Project blocked amid questions about town engineer's license
By Jason Rowe
VERNON - The Planning and Zoning Commission rejected a controversial proposal for an age-restricted housing development off West Street, but not before it was revealed that the town's engineer has been practicing without a state license for at least five years.
That revelation was made Thursday night after Tracy Drive resident Fred Goff told the commission that he could not find Town Engineer Tim Timberman's name listed in the state Department of Consumer Protection's registry of licensed engineers.
Goff, who was granted intervenor status for this proposal earlier this month, said the PZC would have to deny the application because town regulations require that all proposals be reviewed by a licensed professional engineer.
"Something is wrong with that process," Goff said. "Something is wrong with the plans."
When asked about Goff's allegation, Timberman told the commission that he mistakenly allowed his licensed to expire.
That answer resulted in a short outburst of cheers among residents who opposed the development, which would have included 59 units on 42-acres.
Timberman said he was told about the expiration late last week and he immediately submitted the appropriate paperwork and licensing fees to the state Department of Consumer Protection for its approval.
Timberman said he expects that his license will be reinstated at the department's next board meeting.
"I am embarrassed by this," Timberman said. "I'm disheartened by the way that it came up. I am responding to this in a fast fashion."
According to the town charter, the town engineer "shall be a professional engineer licensed in the state of Connecticut."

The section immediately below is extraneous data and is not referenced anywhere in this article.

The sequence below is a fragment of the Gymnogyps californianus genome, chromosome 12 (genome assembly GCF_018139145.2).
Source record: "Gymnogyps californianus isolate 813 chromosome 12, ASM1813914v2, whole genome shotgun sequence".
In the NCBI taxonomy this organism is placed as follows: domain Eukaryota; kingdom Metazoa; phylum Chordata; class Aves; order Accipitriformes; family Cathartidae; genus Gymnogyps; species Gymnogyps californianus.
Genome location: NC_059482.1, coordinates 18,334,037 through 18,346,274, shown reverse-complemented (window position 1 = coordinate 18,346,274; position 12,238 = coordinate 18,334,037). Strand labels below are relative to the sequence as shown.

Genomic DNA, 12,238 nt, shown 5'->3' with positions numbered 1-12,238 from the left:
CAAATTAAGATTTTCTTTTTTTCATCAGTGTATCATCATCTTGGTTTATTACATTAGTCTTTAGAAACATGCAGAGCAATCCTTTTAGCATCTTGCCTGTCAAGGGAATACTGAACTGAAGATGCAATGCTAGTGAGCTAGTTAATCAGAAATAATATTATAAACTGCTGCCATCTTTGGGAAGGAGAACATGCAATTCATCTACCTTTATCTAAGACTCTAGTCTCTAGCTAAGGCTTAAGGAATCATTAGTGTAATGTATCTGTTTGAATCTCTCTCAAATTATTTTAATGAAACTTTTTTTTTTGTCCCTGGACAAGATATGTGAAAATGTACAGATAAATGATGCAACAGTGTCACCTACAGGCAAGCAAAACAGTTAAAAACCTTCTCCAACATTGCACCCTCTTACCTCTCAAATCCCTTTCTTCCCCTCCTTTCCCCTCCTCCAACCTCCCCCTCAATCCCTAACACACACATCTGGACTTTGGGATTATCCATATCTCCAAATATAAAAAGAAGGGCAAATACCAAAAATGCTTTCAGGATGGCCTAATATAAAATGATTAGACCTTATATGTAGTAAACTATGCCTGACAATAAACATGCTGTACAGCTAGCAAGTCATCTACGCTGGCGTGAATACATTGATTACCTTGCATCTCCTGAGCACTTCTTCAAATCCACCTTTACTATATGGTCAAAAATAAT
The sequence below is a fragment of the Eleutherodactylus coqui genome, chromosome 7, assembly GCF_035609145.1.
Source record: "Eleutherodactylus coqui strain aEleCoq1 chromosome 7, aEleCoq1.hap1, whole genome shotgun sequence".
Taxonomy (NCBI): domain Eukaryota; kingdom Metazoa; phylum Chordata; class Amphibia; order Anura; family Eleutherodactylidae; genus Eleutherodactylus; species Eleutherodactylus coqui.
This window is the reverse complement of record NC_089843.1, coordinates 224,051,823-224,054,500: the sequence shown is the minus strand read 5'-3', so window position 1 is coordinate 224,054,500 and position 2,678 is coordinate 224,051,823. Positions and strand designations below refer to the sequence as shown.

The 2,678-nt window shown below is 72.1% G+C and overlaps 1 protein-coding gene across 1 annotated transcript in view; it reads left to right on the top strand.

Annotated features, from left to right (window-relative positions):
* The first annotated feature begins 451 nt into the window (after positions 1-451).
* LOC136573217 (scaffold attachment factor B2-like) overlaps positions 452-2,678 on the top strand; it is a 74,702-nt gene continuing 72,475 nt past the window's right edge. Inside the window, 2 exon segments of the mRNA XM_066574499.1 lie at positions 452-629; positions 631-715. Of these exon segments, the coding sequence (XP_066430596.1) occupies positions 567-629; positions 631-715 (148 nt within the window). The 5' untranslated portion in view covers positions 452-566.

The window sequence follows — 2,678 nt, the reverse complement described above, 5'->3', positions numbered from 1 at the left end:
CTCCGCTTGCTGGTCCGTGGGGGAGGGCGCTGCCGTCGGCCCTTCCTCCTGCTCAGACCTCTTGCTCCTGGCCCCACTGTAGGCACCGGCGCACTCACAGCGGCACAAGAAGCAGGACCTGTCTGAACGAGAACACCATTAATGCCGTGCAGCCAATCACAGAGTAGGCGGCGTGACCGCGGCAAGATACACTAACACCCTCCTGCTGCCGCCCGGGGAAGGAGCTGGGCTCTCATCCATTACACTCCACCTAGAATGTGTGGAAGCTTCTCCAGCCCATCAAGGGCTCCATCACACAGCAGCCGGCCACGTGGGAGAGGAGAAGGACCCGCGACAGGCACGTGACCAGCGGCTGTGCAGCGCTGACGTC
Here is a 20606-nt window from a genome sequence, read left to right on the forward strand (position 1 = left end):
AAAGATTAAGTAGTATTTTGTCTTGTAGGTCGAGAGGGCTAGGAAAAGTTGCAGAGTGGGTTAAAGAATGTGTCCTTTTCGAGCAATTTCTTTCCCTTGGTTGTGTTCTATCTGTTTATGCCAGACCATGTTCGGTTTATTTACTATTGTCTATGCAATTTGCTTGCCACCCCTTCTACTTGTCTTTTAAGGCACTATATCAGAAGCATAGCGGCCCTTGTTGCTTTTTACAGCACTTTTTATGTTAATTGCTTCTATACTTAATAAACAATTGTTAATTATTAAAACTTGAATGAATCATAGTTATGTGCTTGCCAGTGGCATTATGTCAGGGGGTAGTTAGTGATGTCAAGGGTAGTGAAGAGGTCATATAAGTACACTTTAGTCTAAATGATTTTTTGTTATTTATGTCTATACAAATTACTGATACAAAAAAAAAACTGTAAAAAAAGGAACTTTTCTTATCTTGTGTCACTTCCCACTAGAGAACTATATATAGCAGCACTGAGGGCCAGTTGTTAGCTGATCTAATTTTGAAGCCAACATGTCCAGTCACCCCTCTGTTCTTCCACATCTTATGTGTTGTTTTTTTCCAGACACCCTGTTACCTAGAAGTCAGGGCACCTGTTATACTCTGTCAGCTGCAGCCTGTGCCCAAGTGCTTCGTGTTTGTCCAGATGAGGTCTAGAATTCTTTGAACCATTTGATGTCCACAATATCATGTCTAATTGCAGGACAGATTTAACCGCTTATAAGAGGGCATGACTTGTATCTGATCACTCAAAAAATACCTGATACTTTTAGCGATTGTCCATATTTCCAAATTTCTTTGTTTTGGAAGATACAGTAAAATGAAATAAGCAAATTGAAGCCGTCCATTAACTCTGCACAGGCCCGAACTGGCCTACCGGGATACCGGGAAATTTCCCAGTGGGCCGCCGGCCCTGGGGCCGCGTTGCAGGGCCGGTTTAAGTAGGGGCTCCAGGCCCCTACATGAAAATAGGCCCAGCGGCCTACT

Although state records indicate that his license expired in 1987, Timberman told the commission that he has personal records that show the expiration took place five years ago.
Timberman has served as the town's engineer since Jan. 1989, according to town records.
"I do not believe my record here in town indicates a lack of professional advice," Timberman said. "My certification will be reinstated in a short time."
Town Attorney Joseph D. Courtney said today he could not comment on the legal implications of Thursday's revelation.
Courtney did say he plans to discuss the situation with town officials.
Mayor Ellen L. Marmer said today she doesn't believe Timberman's lack of a license will create a problem for the town.
Marmer said she has been told that Timberman should have his new license by Feb. 14.
"For whatever reason, it lapsed," Marmer said. "It wasn't like he wasn't licensed. It's entirely possible that someone could put it under a pile of papers and not think about it."
Marmer said Town Administrator Laurence R. Shaffer and other town officials are working on a way to prevent a similar problem from happening again.
Citing her medical practice, which uses a computer program to keep track of licenses for nurses on her staff, Marmer said she hopes the town could develop a similar program.